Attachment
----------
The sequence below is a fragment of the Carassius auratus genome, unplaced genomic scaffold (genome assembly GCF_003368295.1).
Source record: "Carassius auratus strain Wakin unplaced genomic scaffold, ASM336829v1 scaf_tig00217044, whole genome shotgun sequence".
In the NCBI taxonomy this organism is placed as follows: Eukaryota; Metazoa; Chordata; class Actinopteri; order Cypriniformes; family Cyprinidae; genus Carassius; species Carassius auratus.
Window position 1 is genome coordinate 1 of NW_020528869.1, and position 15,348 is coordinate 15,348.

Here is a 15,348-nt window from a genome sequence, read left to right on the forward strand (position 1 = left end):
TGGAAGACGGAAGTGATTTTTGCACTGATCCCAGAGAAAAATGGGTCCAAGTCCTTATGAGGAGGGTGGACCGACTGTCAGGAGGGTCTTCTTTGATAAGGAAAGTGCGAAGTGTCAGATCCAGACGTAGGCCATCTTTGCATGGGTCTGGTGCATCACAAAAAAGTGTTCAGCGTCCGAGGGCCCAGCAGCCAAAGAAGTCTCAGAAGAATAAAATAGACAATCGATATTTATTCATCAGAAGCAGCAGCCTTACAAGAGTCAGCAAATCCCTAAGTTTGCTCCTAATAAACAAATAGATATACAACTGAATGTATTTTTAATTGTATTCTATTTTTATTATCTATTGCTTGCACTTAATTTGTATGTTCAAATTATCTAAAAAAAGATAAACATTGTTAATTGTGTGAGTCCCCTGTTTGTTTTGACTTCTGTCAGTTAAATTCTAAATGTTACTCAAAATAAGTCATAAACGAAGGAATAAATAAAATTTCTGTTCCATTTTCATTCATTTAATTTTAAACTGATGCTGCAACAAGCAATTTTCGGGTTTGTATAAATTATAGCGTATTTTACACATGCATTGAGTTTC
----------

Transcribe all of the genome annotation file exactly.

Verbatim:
The sequence below is a fragment of the Carassius auratus genome, unplaced genomic scaffold (genome assembly GCF_003368295.1).
Source record: "Carassius auratus strain Wakin unplaced genomic scaffold, ASM336829v1 scaf_tig00217044, whole genome shotgun sequence".
In the NCBI taxonomy this organism is placed as follows: Eukaryota; Metazoa; Chordata; class Actinopteri; order Cypriniformes; family Cyprinidae; genus Carassius; species Carassius auratus.
Window position 1 is genome coordinate 1 of NW_020528869.1, and position 15,348 is coordinate 15,348.

Here is a 15,348-nt window from a genome sequence, read left to right on the forward strand (position 1 = left end):
TGGAAGACGGAAGTGATTTTTGCACTGATCCCAGAGAAAAATGGGTCCAAGTCCTTATGAGGAGGGTGGACCGACTGTCAGGAGGGTCTTCTTTGATAAGGAAAGTGCGAAGTGTCAGATCCAGACGTAGGCCATCTTTGCATGGGTCTGGTGCATCACAAAAAAGTGTTCAGCGTCCGAGGGCCCAGCAGCCAAAGAAGTCTCAGAAGAATAAAATAGACAATCGATATTTATTCATCAGAAGCAGCAGCCTTACAAGAGTCAGCAAATCCCTAAGTTTGCTCCTAATAAACAAATAGATATACAACTGAATGTATTTTTAATTGTATTCTATTTTTATTATCTATTGCTTGCACTTAATTTGTATGTTCAAATTATCTAAAAAAAGATAAACATTGTTAATTGTGTGAGTCCCCTGTTTGTTTTGACTTCTGTCAGTTAAATTCTAAATGTTACTCAAAATAAGTCATAAACGAAGGAATAAATAAAATTTCTGTTCCATTTTCATTCATTTAATTTTAAACTGATGCTGCAACAAGCAATTTTCGGGTTTGTATAAATTATAGCGTATTTTACACATGCATTGAGTTTC